What CHR Morning Fans Dislike
Morning Show Boot Camp happens on Wednesday and Thursday this week, though no one’s getting on a flight or planning to check into a hotel. Happily, there’ll be no catered food involved. Sadly, there’ll be no happy hour to raise a glass while catching up with old friends. Welcome to the virtual conference foretold in TM’s Tomorrow Radio back in 1978 (though it was predicting the “future” as 1983).
Carolyn Gilbert and I are preparing our session for September 24th and there are interesting sessions both days of this virtual conference; details at morningshowbootcamp.com. Our session is based largely on a new 1000-person study of morning radio listeners 18-49 across all PPM markets. We wanted to quantitative numbers to determine how many people really are sleeping a little later these days, among other things.
We also wanted to know about the new work-from-home workforce. With no commute forcing them into the car, are they listening to radio at all in the morning? Are they listening to anything while they do their work? In their new Zoom-centric world, are they using streaming audio? Does local FM get a share of that? Do on-air personalities matter to these work-from-home workers? Are they listening to morning radio less – or are they actually connecting more? What types of content truly matter among these morning radio listeners?
Last week we showed a “word cloud” here that we generated to visualize verbatim responses from nearly two hundred CHR morning listeners saying what they really like about the shows they listen to. In our presentation we’ll be showing word clouds for morning listeners in four other music formats.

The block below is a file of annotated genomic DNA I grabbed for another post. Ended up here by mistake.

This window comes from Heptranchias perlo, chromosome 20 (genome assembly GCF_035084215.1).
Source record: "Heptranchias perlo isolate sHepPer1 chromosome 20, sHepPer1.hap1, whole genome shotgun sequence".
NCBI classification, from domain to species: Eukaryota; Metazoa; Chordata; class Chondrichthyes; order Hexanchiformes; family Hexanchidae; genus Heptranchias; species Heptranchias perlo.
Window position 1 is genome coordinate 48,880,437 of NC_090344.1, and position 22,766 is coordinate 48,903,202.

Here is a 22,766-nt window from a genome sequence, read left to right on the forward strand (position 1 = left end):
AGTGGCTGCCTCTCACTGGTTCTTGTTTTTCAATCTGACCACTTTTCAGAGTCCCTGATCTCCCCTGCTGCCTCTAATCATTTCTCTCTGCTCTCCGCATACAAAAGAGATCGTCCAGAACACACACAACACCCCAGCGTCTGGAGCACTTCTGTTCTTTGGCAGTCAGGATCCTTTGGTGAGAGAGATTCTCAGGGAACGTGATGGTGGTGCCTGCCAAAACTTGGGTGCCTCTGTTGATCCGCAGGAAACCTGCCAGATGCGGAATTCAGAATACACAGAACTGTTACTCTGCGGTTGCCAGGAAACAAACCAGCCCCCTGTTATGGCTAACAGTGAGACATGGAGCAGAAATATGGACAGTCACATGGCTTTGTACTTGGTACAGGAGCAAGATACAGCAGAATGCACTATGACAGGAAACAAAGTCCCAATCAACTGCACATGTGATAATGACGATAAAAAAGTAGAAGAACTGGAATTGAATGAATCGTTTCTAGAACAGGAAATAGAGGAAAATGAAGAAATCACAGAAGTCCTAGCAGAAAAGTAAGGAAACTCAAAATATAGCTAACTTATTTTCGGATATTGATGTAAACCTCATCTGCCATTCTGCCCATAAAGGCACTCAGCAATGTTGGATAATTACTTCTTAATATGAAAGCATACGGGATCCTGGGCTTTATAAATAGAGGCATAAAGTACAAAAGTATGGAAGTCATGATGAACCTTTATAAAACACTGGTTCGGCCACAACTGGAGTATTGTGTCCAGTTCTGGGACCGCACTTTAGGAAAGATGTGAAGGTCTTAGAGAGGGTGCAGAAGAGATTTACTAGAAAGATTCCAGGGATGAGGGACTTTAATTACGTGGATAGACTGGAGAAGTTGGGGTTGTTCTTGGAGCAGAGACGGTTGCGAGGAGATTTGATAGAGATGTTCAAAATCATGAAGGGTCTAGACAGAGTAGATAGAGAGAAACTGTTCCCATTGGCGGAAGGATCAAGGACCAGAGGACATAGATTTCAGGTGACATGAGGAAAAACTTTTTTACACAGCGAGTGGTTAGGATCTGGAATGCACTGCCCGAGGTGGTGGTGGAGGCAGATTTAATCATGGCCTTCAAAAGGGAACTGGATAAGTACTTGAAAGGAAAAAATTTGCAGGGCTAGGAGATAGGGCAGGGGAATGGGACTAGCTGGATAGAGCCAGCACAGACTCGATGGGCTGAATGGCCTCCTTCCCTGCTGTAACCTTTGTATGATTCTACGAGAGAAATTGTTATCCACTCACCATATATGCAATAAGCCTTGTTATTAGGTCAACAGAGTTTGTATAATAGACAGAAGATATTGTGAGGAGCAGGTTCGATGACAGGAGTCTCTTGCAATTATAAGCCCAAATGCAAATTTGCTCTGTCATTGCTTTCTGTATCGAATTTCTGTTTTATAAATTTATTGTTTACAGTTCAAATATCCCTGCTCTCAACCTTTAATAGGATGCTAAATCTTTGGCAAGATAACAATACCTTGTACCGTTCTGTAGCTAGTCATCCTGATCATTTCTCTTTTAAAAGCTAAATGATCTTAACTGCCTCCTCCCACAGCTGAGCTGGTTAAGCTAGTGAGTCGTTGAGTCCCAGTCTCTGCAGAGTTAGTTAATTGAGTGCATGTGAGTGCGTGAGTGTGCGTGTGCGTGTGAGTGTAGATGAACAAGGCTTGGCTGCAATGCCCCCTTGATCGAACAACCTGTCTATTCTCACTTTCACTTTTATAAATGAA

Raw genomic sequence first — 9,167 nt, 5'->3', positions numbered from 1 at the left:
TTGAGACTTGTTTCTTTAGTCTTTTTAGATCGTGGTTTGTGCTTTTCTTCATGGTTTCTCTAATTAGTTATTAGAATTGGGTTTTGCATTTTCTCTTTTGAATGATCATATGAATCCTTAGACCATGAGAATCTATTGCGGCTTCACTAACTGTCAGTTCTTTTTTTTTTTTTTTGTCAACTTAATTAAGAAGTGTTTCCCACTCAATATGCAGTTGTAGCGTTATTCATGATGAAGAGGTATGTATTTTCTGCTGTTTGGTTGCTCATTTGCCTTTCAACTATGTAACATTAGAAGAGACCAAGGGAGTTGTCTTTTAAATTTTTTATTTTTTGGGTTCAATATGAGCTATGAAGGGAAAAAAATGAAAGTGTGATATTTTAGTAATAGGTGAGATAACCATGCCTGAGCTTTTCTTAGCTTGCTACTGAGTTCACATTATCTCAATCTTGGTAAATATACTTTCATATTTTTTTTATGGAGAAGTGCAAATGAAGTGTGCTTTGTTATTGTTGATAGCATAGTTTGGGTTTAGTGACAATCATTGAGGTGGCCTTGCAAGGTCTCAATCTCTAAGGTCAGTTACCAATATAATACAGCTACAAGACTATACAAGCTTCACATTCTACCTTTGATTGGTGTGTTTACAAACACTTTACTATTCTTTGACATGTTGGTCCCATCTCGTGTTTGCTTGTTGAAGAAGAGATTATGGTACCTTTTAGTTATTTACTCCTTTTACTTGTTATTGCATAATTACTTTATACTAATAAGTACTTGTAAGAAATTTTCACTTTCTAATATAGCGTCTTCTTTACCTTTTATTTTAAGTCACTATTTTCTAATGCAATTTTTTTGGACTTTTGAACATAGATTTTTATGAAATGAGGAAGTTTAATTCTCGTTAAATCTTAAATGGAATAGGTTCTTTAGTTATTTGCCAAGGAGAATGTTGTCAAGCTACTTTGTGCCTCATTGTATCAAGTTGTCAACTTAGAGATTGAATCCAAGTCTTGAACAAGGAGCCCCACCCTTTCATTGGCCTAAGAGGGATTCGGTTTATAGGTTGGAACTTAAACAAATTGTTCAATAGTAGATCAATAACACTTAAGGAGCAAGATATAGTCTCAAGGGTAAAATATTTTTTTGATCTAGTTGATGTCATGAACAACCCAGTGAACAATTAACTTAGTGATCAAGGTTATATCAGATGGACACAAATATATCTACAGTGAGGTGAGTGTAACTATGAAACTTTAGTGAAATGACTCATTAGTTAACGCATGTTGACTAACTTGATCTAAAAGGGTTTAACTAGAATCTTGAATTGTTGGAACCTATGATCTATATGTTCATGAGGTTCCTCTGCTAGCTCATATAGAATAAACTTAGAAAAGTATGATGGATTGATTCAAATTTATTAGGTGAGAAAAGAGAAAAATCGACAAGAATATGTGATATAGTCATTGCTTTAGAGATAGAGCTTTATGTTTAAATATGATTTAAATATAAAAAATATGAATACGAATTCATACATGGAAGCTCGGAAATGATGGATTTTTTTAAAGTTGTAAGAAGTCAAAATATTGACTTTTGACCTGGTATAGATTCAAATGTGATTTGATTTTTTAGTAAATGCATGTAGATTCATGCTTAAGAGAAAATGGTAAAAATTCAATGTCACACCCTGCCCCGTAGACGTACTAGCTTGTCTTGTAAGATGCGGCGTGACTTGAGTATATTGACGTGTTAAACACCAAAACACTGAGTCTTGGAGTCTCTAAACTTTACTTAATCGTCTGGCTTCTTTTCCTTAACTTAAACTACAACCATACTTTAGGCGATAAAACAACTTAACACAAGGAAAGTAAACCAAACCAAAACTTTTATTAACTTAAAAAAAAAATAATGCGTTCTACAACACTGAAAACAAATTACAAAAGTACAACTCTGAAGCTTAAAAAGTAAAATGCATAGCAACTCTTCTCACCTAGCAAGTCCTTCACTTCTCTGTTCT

We also asked morning listeners what they really dislike about the shows they listen to most “other than the commercials they play.” Among the CHR morning fans, after we cleaned out comments that complained about commercials anyway or said the show doesn’t play enough music or that they play the same songs too often, we were left with just six responses. They may not have wide application, but they seemed important enough to mention here.
- Sometimes the jokes are a little too crass or misogynistic.
Obviously, shows appealing to a largely female audience can never afford to be perceived as misogynistic. Hopefully, the comment here is specific to a single situation – but it’s something that every show should be concerned about.
- Sometimes people that call in are not very fun.
Of course it’s the job of the hosts to find the funny or touching or entertaining moment in any call that makes it to the air. If you can’t find the entertainment in the call … don’t put it on the show.
- Too much time promoting sponsors instead of what listeners are tuning in for.
With more pressure to make sales goals in this ultra-tough year, sponsors are getting more attention on shows. Again, it’s up to the talent of the hosts to find ways to make everything that gets on the show as funny/touching/entertaining as possible.
- They cater to white people.
- They need to feature more people of color on the show.
You have to reflect your community and your overall audience, but hopefully no one who tunes in regularly ever feels excluded. Remember, these comments come from a subsample who are P1’s of CHR morning shows – they come back day after day. These are people who are trying to be fans.
- They only offer the show Monday-Friday.
There’s significant AQH in play on weekend mornings in many markets. Some shows have “best-ofs” that run on weekends. Could you get better rates for inventory on a weekend version of a well-rated morning show? The weekend version of a great morning show could serve as an incubator to develop talent for weekday mornings.
We hope to see you at Morning Show Boot Camp, even if there is no happy hour. Details at morningshowbootcamp.com.